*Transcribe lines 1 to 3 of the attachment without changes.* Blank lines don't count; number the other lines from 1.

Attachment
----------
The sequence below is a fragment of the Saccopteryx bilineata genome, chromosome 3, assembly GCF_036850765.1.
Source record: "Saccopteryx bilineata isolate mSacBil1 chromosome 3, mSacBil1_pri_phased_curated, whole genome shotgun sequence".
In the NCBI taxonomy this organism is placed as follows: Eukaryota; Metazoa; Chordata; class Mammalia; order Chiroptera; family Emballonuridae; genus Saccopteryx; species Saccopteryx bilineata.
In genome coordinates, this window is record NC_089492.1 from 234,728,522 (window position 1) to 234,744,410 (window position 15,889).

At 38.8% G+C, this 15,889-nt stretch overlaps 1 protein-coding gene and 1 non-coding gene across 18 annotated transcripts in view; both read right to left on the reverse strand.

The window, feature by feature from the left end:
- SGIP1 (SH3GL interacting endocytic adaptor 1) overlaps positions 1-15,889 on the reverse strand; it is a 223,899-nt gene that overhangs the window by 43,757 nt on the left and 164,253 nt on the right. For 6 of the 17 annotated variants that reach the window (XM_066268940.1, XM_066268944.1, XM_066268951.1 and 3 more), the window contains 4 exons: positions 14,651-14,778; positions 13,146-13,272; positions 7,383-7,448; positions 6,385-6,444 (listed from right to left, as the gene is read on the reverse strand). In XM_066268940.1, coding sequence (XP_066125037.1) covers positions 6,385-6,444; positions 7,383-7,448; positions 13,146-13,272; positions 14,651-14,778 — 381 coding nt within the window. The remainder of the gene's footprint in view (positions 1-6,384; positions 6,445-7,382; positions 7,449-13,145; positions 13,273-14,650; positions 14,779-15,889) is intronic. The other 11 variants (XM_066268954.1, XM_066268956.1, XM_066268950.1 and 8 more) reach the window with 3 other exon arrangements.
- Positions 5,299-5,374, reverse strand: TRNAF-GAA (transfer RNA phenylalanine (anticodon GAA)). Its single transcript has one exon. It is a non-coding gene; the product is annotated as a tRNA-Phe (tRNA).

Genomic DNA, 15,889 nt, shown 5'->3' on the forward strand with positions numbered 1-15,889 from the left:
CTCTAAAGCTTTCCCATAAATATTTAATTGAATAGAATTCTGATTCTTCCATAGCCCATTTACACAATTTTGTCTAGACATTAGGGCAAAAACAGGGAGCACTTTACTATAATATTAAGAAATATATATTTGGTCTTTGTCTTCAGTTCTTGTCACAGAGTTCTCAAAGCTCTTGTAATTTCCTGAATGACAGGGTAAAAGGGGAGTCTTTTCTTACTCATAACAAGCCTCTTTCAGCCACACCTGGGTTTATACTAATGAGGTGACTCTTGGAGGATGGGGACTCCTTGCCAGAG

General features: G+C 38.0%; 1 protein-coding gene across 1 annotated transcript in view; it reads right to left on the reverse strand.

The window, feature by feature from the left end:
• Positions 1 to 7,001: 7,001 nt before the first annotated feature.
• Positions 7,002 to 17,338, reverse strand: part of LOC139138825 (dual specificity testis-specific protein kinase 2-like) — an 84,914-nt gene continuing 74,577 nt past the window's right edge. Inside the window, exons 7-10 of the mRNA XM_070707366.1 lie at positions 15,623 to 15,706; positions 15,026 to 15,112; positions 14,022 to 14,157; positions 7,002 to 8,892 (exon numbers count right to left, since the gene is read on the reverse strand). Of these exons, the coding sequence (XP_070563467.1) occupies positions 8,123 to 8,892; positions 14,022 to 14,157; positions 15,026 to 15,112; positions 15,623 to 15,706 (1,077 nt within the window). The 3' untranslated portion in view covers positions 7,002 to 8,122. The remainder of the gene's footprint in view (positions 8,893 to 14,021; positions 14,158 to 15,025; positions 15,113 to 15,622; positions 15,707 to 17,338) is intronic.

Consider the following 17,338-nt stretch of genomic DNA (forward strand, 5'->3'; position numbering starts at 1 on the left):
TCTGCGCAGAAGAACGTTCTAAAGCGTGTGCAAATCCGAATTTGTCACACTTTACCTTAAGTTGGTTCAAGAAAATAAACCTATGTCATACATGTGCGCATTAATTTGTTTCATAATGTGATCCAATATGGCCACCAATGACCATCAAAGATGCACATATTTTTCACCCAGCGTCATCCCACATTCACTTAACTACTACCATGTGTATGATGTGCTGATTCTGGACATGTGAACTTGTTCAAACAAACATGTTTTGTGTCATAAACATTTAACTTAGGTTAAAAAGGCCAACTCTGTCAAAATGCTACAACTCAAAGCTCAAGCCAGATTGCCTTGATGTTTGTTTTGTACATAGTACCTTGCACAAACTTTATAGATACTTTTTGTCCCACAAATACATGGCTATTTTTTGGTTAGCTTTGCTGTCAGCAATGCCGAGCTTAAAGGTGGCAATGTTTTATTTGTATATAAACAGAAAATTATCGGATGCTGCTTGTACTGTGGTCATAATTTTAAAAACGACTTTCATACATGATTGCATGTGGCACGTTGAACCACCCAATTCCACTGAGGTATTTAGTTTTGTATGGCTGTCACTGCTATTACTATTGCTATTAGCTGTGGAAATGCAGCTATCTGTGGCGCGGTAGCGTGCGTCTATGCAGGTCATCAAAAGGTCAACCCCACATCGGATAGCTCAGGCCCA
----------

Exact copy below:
The sequence below is a fragment of the Saccopteryx bilineata genome, chromosome 3, assembly GCF_036850765.1.
Source record: "Saccopteryx bilineata isolate mSacBil1 chromosome 3, mSacBil1_pri_phased_curated, whole genome shotgun sequence".
In the NCBI taxonomy this organism is placed as follows: Eukaryota; Metazoa; Chordata; class Mammalia; order Chiroptera; family Emballonuridae; genus Saccopteryx; species Saccopteryx bilineata.